Wednesday, April 29, 2009

Posted by xCHIPxSEM |
As I stated before, Justin and I have been real busy so Andrew has been picking up the slack for us and conducting interviews with some of Southern California's finest. Today we bring you Billy Rubin of Half Off and Haywire fame


Double Cross
, Facebook, Myspace and the very successful recent Hardcore Reunion benefit show have brought you and alot of other members of '80s hardcore bands out of the woodwork. Being as how I've never seen your band Half Off and have always wanted to, is there any possibility of Half Off reuniting?

No. No chance. Jim Burke (Half Off's guitar player) died many years ago. Vadim (the drummer) doesn't play drums anymore.
Haywire is already planning to rehearse and record some material in June, but I don't think there will be a live show. We'll be using a surprise drummer and we will be recording some covers of a classic LA punk band.

Before fronting Half Off, you did a fanzine called THINK which was prominently featured in the Radio Silence hardcore book that came out last year. Tell us about it.

I was a 15 year old kid who had found a scene I felt enthusiastic about. I wanted to be a part of it and figured I could start a zine. I'd go to live shows with a tape recorder and interview bands. I was mainly interested in American hardcore, straight edge, and local bands. Anyone with a positive message. I printed most of the copies at Kinko's and collated and stapled them myself. I'd drive around to all the local stores that sold punk stuff and sell them on consignment there. The main places I sold them were Zed, Atomic Records on Main St (in HB), Camel Records, Toxic Shock, Off The Record and Lou's Records (in SD). I also sold many of them through stores in other states.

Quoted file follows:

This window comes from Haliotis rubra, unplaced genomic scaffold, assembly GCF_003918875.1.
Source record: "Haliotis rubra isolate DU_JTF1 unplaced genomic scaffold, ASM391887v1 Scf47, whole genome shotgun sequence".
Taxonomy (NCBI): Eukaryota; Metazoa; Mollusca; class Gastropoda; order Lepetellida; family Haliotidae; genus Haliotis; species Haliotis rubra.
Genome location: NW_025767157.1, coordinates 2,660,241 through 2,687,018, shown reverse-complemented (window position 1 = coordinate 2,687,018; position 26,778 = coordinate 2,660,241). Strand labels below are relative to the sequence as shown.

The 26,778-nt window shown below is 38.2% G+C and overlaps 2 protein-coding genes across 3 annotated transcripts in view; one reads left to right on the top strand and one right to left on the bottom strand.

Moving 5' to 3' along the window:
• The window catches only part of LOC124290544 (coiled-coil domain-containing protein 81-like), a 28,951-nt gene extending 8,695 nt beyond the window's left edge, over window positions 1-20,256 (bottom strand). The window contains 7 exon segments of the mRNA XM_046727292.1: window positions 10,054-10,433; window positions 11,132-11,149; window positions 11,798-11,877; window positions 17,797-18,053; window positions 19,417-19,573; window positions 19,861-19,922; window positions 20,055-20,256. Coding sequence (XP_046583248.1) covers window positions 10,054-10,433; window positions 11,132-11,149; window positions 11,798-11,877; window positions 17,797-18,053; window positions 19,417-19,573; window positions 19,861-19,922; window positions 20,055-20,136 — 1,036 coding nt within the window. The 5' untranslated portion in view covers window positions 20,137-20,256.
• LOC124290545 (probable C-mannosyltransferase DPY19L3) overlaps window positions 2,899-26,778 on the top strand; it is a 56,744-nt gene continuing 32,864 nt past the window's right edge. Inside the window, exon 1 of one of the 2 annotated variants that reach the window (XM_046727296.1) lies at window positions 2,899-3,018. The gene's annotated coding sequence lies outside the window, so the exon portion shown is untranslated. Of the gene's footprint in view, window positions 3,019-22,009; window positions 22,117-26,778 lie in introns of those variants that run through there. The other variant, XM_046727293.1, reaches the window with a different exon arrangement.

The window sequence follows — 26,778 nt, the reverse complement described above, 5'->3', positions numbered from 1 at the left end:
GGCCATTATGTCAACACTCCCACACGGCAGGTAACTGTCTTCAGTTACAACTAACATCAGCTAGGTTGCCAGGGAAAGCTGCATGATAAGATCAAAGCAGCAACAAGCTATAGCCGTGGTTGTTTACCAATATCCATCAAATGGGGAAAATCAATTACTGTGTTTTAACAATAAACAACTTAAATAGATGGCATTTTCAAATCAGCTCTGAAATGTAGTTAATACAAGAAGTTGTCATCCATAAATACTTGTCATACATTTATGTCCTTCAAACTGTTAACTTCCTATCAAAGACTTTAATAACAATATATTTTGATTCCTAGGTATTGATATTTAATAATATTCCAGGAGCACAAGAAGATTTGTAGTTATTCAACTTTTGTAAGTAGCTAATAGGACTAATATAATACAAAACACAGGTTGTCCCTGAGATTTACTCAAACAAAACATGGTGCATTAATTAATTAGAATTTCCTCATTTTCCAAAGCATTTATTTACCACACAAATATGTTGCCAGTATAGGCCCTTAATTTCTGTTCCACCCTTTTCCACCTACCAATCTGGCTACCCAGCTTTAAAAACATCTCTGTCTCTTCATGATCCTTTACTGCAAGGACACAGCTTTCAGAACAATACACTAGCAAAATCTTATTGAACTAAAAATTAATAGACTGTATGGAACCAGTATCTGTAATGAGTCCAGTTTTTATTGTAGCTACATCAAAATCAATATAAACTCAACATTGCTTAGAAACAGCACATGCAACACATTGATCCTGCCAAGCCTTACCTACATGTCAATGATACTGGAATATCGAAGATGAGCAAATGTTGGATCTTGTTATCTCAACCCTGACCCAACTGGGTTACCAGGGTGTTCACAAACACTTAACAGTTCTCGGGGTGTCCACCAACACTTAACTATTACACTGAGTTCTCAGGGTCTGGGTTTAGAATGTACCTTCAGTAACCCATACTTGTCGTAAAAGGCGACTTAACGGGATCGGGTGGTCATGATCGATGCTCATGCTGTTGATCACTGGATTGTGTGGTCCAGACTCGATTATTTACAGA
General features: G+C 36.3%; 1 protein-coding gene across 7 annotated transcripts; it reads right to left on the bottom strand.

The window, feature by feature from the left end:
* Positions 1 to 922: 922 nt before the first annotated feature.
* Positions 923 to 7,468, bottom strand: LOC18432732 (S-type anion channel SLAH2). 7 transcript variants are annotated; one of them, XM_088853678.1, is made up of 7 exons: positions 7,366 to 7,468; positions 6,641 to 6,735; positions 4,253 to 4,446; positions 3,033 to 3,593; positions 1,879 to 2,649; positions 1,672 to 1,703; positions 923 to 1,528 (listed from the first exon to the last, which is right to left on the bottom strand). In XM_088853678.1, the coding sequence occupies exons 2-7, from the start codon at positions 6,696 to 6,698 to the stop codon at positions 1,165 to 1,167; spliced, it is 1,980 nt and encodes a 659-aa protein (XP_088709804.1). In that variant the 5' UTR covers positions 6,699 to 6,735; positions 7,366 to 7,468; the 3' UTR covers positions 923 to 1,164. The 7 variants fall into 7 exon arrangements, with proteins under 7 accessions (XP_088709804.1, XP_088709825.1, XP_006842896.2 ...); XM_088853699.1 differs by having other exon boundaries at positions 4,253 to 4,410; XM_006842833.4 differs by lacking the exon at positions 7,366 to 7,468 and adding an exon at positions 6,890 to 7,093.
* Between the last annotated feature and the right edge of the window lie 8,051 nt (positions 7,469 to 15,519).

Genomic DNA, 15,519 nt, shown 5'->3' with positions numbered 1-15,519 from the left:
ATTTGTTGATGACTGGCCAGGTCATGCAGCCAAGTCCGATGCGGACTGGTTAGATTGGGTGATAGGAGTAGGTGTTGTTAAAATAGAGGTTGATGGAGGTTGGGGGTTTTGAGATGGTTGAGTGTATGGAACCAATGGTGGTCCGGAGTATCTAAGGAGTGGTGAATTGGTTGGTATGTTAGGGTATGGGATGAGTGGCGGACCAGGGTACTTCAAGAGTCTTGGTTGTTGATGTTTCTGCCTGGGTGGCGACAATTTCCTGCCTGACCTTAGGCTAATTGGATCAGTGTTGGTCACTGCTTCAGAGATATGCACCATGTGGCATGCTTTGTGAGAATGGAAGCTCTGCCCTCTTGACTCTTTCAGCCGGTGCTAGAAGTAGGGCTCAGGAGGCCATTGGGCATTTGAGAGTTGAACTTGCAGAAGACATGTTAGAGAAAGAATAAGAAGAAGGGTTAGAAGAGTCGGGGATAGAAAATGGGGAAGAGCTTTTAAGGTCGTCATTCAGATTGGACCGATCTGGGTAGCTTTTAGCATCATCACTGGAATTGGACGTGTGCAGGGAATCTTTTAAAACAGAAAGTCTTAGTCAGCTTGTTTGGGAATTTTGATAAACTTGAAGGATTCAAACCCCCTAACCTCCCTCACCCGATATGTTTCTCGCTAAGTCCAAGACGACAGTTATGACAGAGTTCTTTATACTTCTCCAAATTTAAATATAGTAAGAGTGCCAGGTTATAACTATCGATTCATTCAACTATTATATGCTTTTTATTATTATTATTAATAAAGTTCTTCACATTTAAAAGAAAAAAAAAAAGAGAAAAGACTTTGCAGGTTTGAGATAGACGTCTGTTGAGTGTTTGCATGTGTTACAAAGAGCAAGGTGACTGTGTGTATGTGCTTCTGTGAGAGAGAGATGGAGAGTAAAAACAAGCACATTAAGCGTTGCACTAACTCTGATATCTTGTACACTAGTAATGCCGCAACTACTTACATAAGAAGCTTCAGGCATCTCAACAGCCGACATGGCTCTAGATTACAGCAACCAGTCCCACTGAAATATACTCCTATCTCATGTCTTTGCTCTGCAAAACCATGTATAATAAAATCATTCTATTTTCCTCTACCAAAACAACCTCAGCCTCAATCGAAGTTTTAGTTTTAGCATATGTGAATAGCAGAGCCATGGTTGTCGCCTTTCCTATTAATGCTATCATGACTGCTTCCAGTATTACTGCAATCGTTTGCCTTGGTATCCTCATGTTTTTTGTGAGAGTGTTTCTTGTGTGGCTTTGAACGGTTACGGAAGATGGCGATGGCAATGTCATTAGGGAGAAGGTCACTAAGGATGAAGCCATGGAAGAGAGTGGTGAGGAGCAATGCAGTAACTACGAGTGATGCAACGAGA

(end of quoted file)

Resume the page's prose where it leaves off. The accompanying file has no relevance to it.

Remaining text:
I've always been of the opinion that Half Off's cover of "No Pain No Gain" on The Truth LP is leaps and bounds better than DYS's original and in large part because of your vocals vs. Dave Smalley's. Did you hear that alot back in the Half Off days and what do you have to say about that?

Thanks, but I haven't heard that. I really have no talent as a singer, but Dave Smalley actually has a range. All that Half Off did was a hardcore version of a DYS song that probably went too far over the top in the metal craze.

After Half Off disbanded in the late '80s, you formed the band Haywire with Half Off members Vadim Rubin on drums and John Bruce on bass. Howe
ver, Half Off and Haywire were definitely two totally different kinds of bands. Discuss some of those differences.

Half Off was a bunch of kids learning to play their instruments and just wanting to thrash. Haywire had more direction and ability.
Is there any possibility of the Half Off and Haywire records being reissued on CD and/or iTunes?

There is always a possibility. I'd be open to the possibility but it would have to be done right and I don't even know what that means.

You co-ran a record label in the '80s called New Beginning Records which released the classic hardcore 7"s Join The Fight by Crippled Youth and
Underdog's self-titled first EP among others. Did you have any idea at the time that those two records would go on to become the VERY expensive collector's items that they've become?